I favor fiscal relief for the unemployed and small businesses, but not fiscal stimulus. But what sort of fiscal policy do Fed officials favor? Most people assume that the Fed wants more fiscal stimulus, and perhaps that’s true. But I’m not so sure.
Tim Duy directed me to a curious statement by SF Fed President Mary Daly:
The U.S. economy is likely to slow and perhaps even stall in coming months amid the surge in coronavirus cases, San Francisco Federal Reserve Bank President Mary Daly said on Tuesday, but the central bank should not respond, as it typically does to slowdowns, by pulling out more stops.
“It is not the time to stimulate the economy aggressively and get people out in the economy because that would be unsafe,” Daly told reporters on a call after a talk at Arizona State University, held virtually. “I judge policy as in a good place.”
So an increase in aggregate demand would be unwise because it would be unsafe. And yet on October 15 Daly said this:
Monetary policy, including interest rates and the pace of asset purchases by the Federal Reserve are in a good place, but more fiscal stimulus may be needed to ensure that households and state and local governments are able to recover, San Francisco Fed President Mary Daly said Thursday.
And in a November 10 interview, Steve Liesman asked her, “If the fiscal side does less does that mean the Fed needs to do more?” As in almost every single case where Fed officials are asked this question, Daly didn’t directly answer the question. (BTW, it’s a worrisome sign when policymakers don’t answer questions.) Instead, Daly strongly emphasized that fiscal stimulus was needed to support unemployed workers and small businesses. I.e., fiscal relief was needed, not “stimulus”.
We don’t need to send $1200 checks to professionals making $100,000/year.
She also indicated that the Fed had the option of making policy either more expansionary or more contractionary. That’s also my view.
In a normal recession, Fed officials (or at the very least Fed doves) would favor more monetary stimulus. They are not doing so today because they believe the recession is mostly caused by Covid-19. The virus caused spending to suddenly shift from people-oriented services toward the purchase of goods, creating mass unemployment. Tim Duy points out that other doves such as Charles Evans are also opposed to additional monetary stimulus. Here’s Duy:
Ok, so maybe you don’t trust Daly’s signal. She’s newer. She’s on the west coast. I’m on the west coast too. What do we know about what’s going on? Let’s pull another dove then, this time Chicago Federal Reserve President interviewed after the labor report and via Nic Timiraos at the Wall Street Journal. Evans very clearly says they don’t need to revisit the asset purchase program until 2021:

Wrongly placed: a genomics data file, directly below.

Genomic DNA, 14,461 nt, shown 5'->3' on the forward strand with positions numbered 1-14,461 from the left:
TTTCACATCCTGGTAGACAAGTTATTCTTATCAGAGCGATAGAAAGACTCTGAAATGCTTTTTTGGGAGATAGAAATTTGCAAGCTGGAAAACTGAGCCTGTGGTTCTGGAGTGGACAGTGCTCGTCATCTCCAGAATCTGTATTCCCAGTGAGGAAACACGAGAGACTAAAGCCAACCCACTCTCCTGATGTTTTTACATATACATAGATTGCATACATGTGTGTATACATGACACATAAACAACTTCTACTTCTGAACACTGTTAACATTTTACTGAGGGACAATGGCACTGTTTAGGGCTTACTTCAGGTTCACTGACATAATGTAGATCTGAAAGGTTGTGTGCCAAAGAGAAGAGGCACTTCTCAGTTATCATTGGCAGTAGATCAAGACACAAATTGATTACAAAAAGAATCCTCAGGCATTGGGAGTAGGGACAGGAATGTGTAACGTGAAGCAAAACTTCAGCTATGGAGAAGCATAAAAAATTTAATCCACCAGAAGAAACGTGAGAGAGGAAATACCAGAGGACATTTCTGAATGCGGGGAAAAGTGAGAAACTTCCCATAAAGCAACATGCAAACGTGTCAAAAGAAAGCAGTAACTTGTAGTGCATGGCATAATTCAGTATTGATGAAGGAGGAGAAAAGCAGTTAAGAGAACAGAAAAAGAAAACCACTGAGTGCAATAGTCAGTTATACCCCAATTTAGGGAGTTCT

And then Duy quotes from the WSJ article:
“The risk characterization has improved,” Chicago Fed President Charles Evans said on Friday…
…“As we see progress each and every week and month, that really sets the pace for a better recovery in 2021,” said Mr. Evans. “We’re still looking to see how things are going to work themselves out” before making decisions about whether to provide additional stimulus, he said.
So Evans also sees no current need for additional stimulus. That doesn’t mean he is opposed to fiscal “stimulus” (as in relief), but I suspect his views are closer to Daly’s views than to those who want to goose the economy with a flood of free money.
This post is in response to all those people who tell me I don’t know what I’m talking about, and that all the cool people favor more stimulus. Well, I’d say Mary Daly is pretty cool.
Daly was born in Ballwin, Missouri. Her father was a postal worker and her mother was a homemaker. She said, “we were not poor, but we weren’t very wealthy, either. And at some point my family just, sort of, imploded. And my siblings went to live with my grandparents and I went to live with friends. And I dropped out of high school.” At the time, she was 15 years of age. By age 16, she was living on her own working at doughnut shops and retailer Target, struggling to scrape together a full-time salary.
Daly went on to earn a general educational development (GED) and eventually a bachelor’s degree in economics and philosophy from the University of Missouri-Kansas City in 1985. She later received a master’s degree from the University of Illinois Urbana-Champaign in 1987 and a Ph.D in economics from the Maxwell School at Syracuse University in 1994. She completed a post-doctoral fellowship at National Institute of Aging at Northwestern University in 1996.
PS. Patrick Sullivan directed me to a WSJ article that mentions a Mercatus paper I did back in 2013:
They don’t work. “Why the Fiscal Multiplier is Roughly Zero” is the title of a 2013 paper by Scott Sumner for George Mason University, summarizing the Obama stimulus. The key line is that “estimates of fiscal multipliers become little more than forecasts of central bank incompetence,” meaning the Federal Reserve’s job of maintaining stable monetary conditions should actually require it to fight against stimulus.